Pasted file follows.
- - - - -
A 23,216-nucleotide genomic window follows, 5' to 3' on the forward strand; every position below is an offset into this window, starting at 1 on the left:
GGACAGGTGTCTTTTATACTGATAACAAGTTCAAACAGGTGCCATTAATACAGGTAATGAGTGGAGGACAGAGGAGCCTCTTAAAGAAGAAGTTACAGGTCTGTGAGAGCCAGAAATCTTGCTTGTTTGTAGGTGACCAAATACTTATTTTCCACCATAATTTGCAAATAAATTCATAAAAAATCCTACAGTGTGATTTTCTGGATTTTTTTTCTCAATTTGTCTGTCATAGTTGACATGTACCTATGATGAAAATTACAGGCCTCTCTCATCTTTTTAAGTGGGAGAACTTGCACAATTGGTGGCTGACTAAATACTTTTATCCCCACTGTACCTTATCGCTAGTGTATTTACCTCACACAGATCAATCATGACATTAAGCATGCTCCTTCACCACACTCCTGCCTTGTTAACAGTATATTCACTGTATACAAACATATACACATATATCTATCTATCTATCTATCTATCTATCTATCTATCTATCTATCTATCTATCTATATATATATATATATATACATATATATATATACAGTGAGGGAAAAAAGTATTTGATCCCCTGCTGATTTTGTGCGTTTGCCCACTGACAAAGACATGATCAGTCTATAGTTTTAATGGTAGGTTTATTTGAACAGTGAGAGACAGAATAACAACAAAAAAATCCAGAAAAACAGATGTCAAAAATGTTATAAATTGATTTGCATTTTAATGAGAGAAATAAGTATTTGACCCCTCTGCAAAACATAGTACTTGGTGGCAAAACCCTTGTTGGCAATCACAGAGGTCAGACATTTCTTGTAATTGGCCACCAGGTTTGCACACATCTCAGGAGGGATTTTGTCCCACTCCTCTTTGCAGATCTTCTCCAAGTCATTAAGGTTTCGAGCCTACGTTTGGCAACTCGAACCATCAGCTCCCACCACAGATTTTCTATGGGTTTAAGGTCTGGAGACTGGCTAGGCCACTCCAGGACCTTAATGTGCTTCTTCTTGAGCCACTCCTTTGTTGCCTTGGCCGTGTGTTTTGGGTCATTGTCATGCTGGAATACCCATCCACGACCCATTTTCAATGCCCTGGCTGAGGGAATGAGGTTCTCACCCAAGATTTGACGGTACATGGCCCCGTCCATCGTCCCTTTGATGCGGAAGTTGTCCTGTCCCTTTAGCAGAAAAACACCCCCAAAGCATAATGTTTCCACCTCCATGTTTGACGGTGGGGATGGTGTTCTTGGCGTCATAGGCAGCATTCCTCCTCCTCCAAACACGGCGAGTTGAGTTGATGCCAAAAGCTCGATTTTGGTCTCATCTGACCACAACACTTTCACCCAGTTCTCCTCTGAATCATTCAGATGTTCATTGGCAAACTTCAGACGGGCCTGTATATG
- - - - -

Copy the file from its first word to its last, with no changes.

A 23,216-nucleotide genomic window follows, 5' to 3' on the forward strand; every position below is an offset into this window, starting at 1 on the left:
GGACAGGTGTCTTTTATACTGATAACAAGTTCAAACAGGTGCCATTAATACAGGTAATGAGTGGAGGACAGAGGAGCCTCTTAAAGAAGAAGTTACAGGTCTGTGAGAGCCAGAAATCTTGCTTGTTTGTAGGTGACCAAATACTTATTTTCCACCATAATTTGCAAATAAATTCATAAAAAATCCTACAGTGTGATTTTCTGGATTTTTTTTCTCAATTTGTCTGTCATAGTTGACATGTACCTATGATGAAAATTACAGGCCTCTCTCATCTTTTTAAGTGGGAGAACTTGCACAATTGGTGGCTGACTAAATACTTTTATCCCCACTGTACCTTATCGCTAGTGTATTTACCTCACACAGATCAATCATGACATTAAGCATGCTCCTTCACCACACTCCTGCCTTGTTAACAGTATATTCACTGTATACAAACATATACACATATATCTATCTATCTATCTATCTATCTATCTATCTATCTATCTATCTATCTATCTATATATATATATATATATACATATATATATATACAGTGAGGGAAAAAAGTATTTGATCCCCTGCTGATTTTGTGCGTTTGCCCACTGACAAAGACATGATCAGTCTATAGTTTTAATGGTAGGTTTATTTGAACAGTGAGAGACAGAATAACAACAAAAAAATCCAGAAAAACAGATGTCAAAAATGTTATAAATTGATTTGCATTTTAATGAGAGAAATAAGTATTTGACCCCTCTGCAAAACATAGTACTTGGTGGCAAAACCCTTGTTGGCAATCACAGAGGTCAGACATTTCTTGTAATTGGCCACCAGGTTTGCACACATCTCAGGAGGGATTTTGTCCCACTCCTCTTTGCAGATCTTCTCCAAGTCATTAAGGTTTCGAGCCTACGTTTGGCAACTCGAACCATCAGCTCCCACCACAGATTTTCTATGGGTTTAAGGTCTGGAGACTGGCTAGGCCACTCCAGGACCTTAATGTGCTTCTTCTTGAGCCACTCCTTTGTTGCCTTGGCCGTGTGTTTTGGGTCATTGTCATGCTGGAATACCCATCCACGACCCATTTTCAATGCCCTGGCTGAGGGAATGAGGTTCTCACCCAAGATTTGACGGTACATGGCCCCGTCCATCGTCCCTTTGATGCGGAAGTTGTCCTGTCCCTTTAGCAGAAAAACACCCCCAAAGCATAATGTTTCCACCTCCATGTTTGACGGTGGGGATGGTGTTCTTGGCGTCATAGGCAGCATTCCTCCTCCTCCAAACACGGCGAGTTGAGTTGATGCCAAAAGCTCGATTTTGGTCTCATCTGACCACAACACTTTCACCCAGTTCTCCTCTGAATCATTCAGATGTTCATTGGCAAACTTCAGACGGGCCTGTATATG